• Marnie



    "You're very sexy with your face clean."

    Marnie is a Alfred Hitchcock psychological thriller that is a disturbing romance, drama and crime mystery shot as a film noir. Alfred Hitchcock's direction is stylized with a moody atmosphere and unsettling tone. Alfred Hitchcock's directorial style utilizes Dutch angles, long takes, intimate close-ups, red colored filters over the lens and flashing purple lights for a thunderous effect. The sleek and dreamy look to Marnie makes you feel at unease in every situation, so that you feel truly bad for Tippi Hedren's, Marnie. Overall, the acting is great by Sean Connery, Tippi Hedren and the story, dramatic and haunting.

  • Ordinary People

    Ordinary People


    "Giver her the goddamn camera!"

    Ordinary People is everything, but ordinary. It's one of the most brilliant films ever to grace the planet. It's the perfect screenplay, perfectly cast and directed magnificently by Robert Redford. This is a Mary Tyler Moore performance heretofore unseen or imagined. Timothy Hutton's career as an actor is entirely established by this film. Donald Sutherland and Judd Hirsch are at their best as well. Overall, Ordinary People is a timeless, outstanding film, it's story, the characters and the movie will stay with you.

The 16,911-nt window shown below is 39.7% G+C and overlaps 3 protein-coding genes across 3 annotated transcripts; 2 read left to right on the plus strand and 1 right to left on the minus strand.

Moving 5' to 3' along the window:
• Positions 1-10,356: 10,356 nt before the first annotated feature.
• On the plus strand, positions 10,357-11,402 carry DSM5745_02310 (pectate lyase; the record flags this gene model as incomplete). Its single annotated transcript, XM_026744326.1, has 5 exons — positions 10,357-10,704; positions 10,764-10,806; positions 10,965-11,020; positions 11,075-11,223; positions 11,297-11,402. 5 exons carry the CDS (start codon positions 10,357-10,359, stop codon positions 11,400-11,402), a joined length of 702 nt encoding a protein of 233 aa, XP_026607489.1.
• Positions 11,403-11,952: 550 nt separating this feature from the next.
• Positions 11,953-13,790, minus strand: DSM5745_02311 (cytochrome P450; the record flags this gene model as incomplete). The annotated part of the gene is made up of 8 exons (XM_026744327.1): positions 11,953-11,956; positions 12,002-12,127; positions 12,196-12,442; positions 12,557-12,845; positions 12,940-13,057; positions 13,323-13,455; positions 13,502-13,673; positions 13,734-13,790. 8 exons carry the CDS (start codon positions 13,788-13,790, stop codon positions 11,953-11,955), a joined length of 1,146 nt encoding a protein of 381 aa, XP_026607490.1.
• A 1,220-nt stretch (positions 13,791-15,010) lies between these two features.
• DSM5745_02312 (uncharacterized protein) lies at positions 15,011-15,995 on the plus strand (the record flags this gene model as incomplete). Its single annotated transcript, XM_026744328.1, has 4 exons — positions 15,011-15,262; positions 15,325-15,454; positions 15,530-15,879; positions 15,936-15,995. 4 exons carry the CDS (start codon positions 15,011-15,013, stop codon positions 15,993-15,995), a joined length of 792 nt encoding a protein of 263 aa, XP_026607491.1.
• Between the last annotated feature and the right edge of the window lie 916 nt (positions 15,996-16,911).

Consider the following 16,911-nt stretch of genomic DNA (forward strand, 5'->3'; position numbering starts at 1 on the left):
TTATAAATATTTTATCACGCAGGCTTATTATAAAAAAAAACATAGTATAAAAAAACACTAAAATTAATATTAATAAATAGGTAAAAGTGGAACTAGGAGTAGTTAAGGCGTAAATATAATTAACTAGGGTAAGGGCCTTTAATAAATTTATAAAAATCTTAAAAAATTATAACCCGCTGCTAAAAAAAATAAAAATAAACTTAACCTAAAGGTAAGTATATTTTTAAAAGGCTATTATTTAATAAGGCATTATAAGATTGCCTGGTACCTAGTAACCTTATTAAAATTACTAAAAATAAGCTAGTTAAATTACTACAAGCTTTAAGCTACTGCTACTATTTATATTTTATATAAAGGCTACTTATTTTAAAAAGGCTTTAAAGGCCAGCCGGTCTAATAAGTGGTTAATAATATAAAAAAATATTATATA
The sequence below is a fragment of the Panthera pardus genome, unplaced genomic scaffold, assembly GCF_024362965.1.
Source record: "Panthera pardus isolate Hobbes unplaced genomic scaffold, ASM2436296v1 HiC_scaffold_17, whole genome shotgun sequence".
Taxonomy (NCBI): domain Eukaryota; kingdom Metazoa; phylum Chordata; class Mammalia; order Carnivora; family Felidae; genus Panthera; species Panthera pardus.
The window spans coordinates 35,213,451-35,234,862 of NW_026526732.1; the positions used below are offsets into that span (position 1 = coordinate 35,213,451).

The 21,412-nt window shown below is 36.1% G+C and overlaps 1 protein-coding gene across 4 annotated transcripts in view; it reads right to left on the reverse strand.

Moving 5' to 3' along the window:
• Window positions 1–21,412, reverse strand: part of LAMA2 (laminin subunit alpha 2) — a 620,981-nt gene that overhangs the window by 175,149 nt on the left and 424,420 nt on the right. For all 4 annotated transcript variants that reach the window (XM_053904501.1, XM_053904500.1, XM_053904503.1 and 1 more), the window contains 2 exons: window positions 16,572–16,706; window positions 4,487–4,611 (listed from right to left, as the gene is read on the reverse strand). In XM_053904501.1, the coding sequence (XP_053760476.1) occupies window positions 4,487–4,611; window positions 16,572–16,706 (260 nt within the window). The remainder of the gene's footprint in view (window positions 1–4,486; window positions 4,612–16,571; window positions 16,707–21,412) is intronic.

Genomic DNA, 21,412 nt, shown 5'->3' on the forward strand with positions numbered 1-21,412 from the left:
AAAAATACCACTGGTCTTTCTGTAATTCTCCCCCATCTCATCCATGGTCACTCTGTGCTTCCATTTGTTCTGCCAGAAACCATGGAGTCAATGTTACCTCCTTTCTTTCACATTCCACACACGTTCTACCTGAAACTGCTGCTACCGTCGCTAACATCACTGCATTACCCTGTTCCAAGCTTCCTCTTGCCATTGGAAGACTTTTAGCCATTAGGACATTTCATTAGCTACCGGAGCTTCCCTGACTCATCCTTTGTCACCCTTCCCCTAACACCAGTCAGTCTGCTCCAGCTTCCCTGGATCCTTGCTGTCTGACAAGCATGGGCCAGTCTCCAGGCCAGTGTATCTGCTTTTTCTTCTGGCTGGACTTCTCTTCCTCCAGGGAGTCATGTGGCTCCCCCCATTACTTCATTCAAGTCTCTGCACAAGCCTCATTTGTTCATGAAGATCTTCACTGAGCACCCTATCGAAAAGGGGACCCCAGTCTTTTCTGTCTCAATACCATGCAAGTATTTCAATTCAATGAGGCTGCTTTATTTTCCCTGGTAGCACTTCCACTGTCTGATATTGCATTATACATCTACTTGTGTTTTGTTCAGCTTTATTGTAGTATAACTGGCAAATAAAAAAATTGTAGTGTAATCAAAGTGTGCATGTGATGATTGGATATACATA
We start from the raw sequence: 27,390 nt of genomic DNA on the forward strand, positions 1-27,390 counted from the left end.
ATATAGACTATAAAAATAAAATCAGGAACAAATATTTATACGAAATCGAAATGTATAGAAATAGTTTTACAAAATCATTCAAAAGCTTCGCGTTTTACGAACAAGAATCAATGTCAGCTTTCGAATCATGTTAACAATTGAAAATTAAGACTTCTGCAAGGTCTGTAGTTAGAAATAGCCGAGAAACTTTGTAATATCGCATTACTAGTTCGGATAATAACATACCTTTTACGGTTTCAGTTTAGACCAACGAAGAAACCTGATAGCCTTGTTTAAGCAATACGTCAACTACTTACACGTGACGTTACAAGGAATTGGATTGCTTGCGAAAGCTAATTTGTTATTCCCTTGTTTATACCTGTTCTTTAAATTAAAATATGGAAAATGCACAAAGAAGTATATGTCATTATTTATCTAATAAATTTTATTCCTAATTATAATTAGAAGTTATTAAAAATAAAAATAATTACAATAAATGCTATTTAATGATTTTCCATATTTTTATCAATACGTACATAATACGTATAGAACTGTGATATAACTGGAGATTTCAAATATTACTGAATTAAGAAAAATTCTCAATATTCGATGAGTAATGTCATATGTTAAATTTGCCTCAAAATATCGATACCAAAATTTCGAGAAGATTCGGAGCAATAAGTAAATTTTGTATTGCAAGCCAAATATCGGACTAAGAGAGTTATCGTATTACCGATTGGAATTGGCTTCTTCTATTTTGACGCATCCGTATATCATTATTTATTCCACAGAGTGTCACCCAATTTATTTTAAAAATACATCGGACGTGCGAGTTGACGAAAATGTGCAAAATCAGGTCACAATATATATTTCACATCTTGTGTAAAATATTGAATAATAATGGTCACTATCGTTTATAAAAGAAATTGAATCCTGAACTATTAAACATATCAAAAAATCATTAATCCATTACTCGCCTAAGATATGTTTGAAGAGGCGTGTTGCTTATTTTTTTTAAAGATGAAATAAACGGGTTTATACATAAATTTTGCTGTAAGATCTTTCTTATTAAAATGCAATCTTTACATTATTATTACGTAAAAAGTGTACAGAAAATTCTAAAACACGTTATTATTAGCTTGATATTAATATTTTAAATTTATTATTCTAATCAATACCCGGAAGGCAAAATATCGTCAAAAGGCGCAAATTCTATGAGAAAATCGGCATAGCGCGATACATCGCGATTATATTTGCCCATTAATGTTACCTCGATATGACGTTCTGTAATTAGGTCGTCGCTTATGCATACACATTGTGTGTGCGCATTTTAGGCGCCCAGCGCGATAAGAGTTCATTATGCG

• The China Syndrome

    The China Syndrome


    "He was not a loony. He was the sanest man I ever knew in my life."

    The China Syndrome is an intense political thriller that has lost little of its power in the over 40 years since its release. Excellent performances from Jack Lemmon and Jane Fonda bring an emotional richness beyond just the plot points. Michael Douglas is fine in a supporting role that doesn't ask a lot of him, but where he deserves real credit is in producing the film in the first place. Overall, it's really a socially important Hollywood film from a time of fear and lack of knowledge of nuclear power.

  • Kramer vs. Kramer

    Kramer vs. Kramer


    "See you in the morning light."

    Kramer vs. Kramer is a wonderful, beautifully acted film about the meanings of love, friendship and above all parenthood. It's the film where Robert Benton's complex humanism really comes to full flower. It's a lovely story of a father-son relationship. Dustin Hoffman, Meryl Streep and Justin Henry all give flawless performances. Overall, Kramer vs. Kramer is so true to life that I didn't realize I was watching a movie, that's why the custody decision is realistic even today and that's what makes the film timeless, with the ending being so touching.

  • The Shining

    The Shining


    "Here's Johnny!"